On July 22, the detectors of the SMART project saw a fireball soar over southern Spain’s sky at over 220,000 kilometres per hour. The Institute of Astrophysics of Andalucia registered the fireball from astronomical observatories of Sevilla and Calar Alto in Almeria.
AS reported by the chief investigator of the SMART project, Jose María Madiedo, who is part of the Institute of Astrophysics of Andalucia (IAA-CSIC), the fireball was recorded at 3.49am on July 22.
The phenomenon occurs when a rock from a comet enters the Earth’s atmosphere at a speed of about 220,000 kilometres per hour.
The collision with the atmosphere at this enormous speed caused the rock to become incandescent and generate a fireball that soared at an altitude of about 120 kilometres above the Gulf of Cadiz; from there it advanced in a northwesterly direction, becoming extinct at about 75 kilometres above sea level.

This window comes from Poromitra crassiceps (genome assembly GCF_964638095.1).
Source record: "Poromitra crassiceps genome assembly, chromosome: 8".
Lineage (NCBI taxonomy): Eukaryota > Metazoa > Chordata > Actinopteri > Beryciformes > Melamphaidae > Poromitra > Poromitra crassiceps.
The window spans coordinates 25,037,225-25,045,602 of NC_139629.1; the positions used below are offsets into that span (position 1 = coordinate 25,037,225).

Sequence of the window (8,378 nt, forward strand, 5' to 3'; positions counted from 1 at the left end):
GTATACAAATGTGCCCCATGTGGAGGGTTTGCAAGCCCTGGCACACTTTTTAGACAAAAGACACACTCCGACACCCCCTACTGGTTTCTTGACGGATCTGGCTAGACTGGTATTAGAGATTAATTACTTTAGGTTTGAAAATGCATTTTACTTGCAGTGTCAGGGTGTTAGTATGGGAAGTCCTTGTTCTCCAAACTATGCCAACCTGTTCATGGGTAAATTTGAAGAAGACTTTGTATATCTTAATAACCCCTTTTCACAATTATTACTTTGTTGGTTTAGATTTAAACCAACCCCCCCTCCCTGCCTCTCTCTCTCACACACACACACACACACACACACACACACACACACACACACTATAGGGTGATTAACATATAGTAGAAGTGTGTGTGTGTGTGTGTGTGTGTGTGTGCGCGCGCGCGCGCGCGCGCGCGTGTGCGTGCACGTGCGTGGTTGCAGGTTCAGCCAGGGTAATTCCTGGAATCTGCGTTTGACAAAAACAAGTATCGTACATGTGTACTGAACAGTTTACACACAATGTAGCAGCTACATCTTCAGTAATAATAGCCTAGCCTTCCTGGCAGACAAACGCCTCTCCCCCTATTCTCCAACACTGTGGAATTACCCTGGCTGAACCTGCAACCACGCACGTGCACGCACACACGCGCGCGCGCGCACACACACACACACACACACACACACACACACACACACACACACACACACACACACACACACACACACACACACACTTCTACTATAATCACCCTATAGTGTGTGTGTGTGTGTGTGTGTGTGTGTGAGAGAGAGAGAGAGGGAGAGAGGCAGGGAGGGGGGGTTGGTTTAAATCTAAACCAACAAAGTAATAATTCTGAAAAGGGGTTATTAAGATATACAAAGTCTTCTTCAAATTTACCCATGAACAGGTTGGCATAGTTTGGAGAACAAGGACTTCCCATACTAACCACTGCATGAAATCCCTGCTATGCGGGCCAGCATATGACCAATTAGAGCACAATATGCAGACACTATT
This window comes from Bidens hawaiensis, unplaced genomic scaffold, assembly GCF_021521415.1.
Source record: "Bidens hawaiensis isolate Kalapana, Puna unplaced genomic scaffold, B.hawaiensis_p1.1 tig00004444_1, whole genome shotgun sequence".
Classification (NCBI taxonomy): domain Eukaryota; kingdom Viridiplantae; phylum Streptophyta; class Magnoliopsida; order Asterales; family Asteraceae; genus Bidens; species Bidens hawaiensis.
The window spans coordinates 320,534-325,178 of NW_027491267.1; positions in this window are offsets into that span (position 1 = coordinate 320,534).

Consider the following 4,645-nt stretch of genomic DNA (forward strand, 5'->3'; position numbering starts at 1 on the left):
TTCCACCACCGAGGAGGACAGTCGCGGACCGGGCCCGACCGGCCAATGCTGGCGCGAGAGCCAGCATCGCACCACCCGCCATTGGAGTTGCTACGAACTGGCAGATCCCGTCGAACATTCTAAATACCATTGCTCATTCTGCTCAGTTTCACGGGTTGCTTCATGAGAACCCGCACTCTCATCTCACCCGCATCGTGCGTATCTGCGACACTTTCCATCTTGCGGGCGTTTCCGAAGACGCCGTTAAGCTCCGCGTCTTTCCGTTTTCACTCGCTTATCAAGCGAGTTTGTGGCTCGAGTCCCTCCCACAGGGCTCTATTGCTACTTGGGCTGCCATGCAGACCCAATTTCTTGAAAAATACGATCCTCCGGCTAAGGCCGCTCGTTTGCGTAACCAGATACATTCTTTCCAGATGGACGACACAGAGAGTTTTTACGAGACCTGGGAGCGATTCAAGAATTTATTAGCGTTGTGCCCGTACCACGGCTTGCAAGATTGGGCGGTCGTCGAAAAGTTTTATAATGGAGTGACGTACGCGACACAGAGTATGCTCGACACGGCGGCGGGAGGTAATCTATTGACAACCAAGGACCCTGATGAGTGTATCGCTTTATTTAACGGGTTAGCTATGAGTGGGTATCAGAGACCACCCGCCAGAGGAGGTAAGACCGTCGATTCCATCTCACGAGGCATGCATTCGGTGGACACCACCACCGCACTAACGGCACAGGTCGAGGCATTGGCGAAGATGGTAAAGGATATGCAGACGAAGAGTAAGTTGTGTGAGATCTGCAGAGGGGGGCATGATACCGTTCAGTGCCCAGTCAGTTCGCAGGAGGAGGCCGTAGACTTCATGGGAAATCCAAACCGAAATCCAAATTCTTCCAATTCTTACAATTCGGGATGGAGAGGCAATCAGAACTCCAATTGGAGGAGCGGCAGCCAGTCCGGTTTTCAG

The detectors of the SMART project operate within the framework of the Southwest Europe Fireball and Meteor Network (SWEMN), which aims to continuously monitor the sky in order to record and study the impact against the Earth’s atmosphere of rocks from different objects of the Solar System.
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